How to Make Za’atar Roasted Tomatoes

If you enjoy Middle Eastern food, I recommend getting your hands on a copy of Rose Water and Orange Blossoms. However, in the meantime, feel free to give these delicious za’atar roasted tomatoes and baked pita chips a try. You can add a bowl hummus and an assortment of olives and enjoy a wonderful mezze of your own.

How to Make Baked Pita Chips

3 pita breads

3 tablespoons olive oil

½ teaspoon salt

Fresh ground pepper

1 teaspoon za’atar

  1. Preheat oven to 375 degrees.
  2. With pita bread lying flat on a cutting board, split the bread in half horizontally so you have two thin rounds. Repeat with the two other pita breads.
  3. Place rounds on two sheet pans. Place olive oil, salt, pepper, and za’atar into a small bowl. Brush each pita round with olive oil mixture.
  4. Bake until golden. Start checking the pita rounds around 7 minutes.
  5. Remove from the oven and let cool enough to handle.
  6. Gently break up the rounds into pieces.

NOTE: You can also cut the pita rounds into eight wedges before you coat with oil and bake. I prefer the more rustic look of breaking the pitas up into uneven pieces.

Za'atar Roasted Tomatoes

Shrimp and Corn Ceviche

Shrimp and Corn Ceviche

 

Let’s be real here. I heart anything that I can scoop in a tortilla chip. If that scoopable dip contains seafood then I am over the moon. So, you can imagine my excitement as I prepped this shrimp and corn ceviche.

Sometimes, I will go on a bender of good health and stuff delicious fillings into leaves of lettuce (Romaine and Boston Leaf being my favs) instead of chips. Other times, I just want to scoop up delicious fillings into crisp, salty tortilla chips. I fall completely into the salty camp and would trade you cookies, cakes, and brownies for chips, nuts, and cheese any day of the week.

In the interest of full disclosure, this recipe would be at its best during summer when you could score fresh corn from the farmers market and roast it on the grill but it is also possible to make this dip year-round using frozen fire-roasted corn.

Shrimp and Corn Ceviche

You can make this shrimp and corn ceviche several hours or a day ahead of when you plan to serve it. This makes it an ideal dish for parties or potlucks.

I used an orange as the citrus in the recipe but you could also use grapefruit if you preferred. Blood oranges would also make a dramatic and visually appealing substitution in this shrimp and corn ceviche recipe.

In addition to serving shrimp and corn ceviche as a dip or filling in a lettuce cup, you could also top the ceviche onto a bed of greens for a light lunch. I would serve the shrimp and corn ceviche with a crisp white wine like a Sauvignon Blanc or a summer beer such as a Hefeweizen.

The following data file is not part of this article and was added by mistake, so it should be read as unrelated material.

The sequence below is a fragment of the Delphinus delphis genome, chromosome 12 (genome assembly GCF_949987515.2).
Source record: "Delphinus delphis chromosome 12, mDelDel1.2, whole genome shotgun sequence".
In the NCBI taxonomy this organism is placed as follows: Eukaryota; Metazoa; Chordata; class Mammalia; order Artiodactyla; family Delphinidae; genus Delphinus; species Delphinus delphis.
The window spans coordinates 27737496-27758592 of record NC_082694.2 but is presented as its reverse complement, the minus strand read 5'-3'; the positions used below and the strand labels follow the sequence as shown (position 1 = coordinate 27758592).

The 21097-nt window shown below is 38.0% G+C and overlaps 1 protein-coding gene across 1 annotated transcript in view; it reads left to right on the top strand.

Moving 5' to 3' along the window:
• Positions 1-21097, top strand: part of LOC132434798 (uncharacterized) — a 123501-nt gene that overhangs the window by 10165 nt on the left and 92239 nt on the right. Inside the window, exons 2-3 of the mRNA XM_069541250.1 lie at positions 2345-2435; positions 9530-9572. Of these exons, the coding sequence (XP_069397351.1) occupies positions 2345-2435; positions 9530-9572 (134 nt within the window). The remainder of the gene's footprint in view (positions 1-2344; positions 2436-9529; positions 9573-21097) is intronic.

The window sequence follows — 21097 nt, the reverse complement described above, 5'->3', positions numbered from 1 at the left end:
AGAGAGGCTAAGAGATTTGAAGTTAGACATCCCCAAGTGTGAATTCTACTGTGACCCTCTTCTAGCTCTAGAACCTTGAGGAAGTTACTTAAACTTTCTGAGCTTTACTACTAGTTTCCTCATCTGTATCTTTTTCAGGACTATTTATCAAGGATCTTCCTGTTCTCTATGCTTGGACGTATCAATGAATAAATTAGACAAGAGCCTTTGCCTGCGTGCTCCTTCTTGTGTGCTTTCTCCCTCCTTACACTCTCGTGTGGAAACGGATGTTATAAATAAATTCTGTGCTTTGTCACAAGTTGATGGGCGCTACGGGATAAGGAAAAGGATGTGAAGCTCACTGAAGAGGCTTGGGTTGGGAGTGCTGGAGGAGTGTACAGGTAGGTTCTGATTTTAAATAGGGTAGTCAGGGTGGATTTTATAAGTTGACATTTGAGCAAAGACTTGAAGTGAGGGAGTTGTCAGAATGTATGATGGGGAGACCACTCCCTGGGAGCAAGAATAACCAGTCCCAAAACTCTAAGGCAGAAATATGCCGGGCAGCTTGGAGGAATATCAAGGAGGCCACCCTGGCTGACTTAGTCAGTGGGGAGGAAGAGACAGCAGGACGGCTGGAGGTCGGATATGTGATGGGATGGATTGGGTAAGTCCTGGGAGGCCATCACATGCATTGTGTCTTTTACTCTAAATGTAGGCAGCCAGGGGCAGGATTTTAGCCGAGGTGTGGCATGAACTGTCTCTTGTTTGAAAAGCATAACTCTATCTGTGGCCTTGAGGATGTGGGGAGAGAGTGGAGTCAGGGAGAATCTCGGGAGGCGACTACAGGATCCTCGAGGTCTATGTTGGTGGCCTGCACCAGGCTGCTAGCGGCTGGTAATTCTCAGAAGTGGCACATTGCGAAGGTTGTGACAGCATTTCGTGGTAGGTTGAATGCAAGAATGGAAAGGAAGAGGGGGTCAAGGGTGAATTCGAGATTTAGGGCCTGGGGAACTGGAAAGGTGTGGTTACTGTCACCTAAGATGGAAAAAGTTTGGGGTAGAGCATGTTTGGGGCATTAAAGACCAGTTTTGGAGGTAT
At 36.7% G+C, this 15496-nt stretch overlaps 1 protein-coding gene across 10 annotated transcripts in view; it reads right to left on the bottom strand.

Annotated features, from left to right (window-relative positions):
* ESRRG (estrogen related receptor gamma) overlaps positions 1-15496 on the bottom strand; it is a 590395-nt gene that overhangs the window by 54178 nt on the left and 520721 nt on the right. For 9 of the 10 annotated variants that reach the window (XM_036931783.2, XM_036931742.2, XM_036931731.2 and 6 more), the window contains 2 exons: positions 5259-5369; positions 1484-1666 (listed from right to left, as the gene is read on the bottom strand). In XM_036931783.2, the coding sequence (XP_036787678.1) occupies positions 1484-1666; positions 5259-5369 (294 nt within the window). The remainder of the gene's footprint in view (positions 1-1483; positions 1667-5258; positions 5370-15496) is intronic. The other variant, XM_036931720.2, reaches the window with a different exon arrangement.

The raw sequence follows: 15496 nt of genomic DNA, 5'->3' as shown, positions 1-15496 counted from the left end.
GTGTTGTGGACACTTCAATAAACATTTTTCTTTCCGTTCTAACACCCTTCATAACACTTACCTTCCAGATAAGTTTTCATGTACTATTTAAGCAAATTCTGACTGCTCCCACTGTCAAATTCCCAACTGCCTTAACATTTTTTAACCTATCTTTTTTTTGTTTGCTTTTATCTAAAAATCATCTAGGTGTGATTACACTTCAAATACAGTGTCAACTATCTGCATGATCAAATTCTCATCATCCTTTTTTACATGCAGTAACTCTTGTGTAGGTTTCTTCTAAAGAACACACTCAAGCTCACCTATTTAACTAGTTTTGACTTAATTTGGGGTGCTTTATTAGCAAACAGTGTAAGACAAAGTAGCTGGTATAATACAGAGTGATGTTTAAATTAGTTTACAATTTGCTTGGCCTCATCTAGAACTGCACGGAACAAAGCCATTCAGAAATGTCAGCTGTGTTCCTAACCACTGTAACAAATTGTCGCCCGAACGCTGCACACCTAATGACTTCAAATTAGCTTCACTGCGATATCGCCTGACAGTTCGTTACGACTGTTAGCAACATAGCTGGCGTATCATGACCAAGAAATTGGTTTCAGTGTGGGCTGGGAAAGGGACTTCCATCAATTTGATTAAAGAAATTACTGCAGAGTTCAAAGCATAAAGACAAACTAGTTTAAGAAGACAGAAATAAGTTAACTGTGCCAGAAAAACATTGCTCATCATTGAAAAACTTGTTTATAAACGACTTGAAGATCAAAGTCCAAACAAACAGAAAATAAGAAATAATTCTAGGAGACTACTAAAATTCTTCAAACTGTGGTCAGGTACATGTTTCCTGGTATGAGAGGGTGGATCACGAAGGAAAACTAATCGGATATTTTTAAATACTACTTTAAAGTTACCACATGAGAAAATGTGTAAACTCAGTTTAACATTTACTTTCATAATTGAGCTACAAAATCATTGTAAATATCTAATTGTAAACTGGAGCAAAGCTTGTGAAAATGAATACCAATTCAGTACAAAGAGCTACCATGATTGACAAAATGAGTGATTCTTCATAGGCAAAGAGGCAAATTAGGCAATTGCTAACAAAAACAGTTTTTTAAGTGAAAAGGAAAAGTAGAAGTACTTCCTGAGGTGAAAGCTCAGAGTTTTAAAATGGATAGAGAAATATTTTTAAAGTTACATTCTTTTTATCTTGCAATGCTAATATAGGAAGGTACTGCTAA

As the weather warms up, what are your favorite recipes, drinks, and music to listen to while you enjoy the sun-filled days? Drop a comment below and let’s get this warm-weather party started!

How to Make Shrimp and Corn Ceviche

Shrimp and Corn Ceviche

Beet Sliders with Green Goddess Dressing

Beet Sliders with Green Goddess Dressing

Aren’t sliders adorable? I think most things in miniature form are cuter than their full size counterparts. Think babies, puppies, kitties, and burgers. However, why should meat-eaters have all the slider fun? They shouldn’t, right?

Now that we are in agreement on that, let’s talk about these Beet Sliders with Green Goddess Dressing. Boiling the beets along with a variety of aromatics imparts great flavor into the beets. The Green Goddess Dressing is creamy, herby, and delicious, which complements the earthiness of the beets. Red onions offer crunch and bite to the slider. The combination is top notch.

Beet Sliders with Green Goddess Dressing

I estimate that approximately 99% of slider recipes that I come across feature some sort of meat filling. You know that I am always up for a challenge. Therefore, I want to create delicious options for vegetarian sliders. These Beet Sliders are not only gorgeous; they are perfect to eat while drinking a glass of wine or a beer and listening to Budos Band.

I would plan to serve two to three sliders per person for a perfect small plate offering. I adore small plates. Small plates always feel like a party. I would much rather have a few small plates than one entrée any day. Honestly, every day that would be my preference. Small plates are perfect for the chronically indecisive, possibly commitment challenged.

Beet Sliders with Green Goddess Dressing

I digress. Let’s move on the these sliders. The key to any burger is getting the bun and burger to match up in size. Be sure that your beets are as big in the widest part as the bun they will eventually sit on. Once the beets are cooked and peeled, you will want to slice them into about one-inch rounds.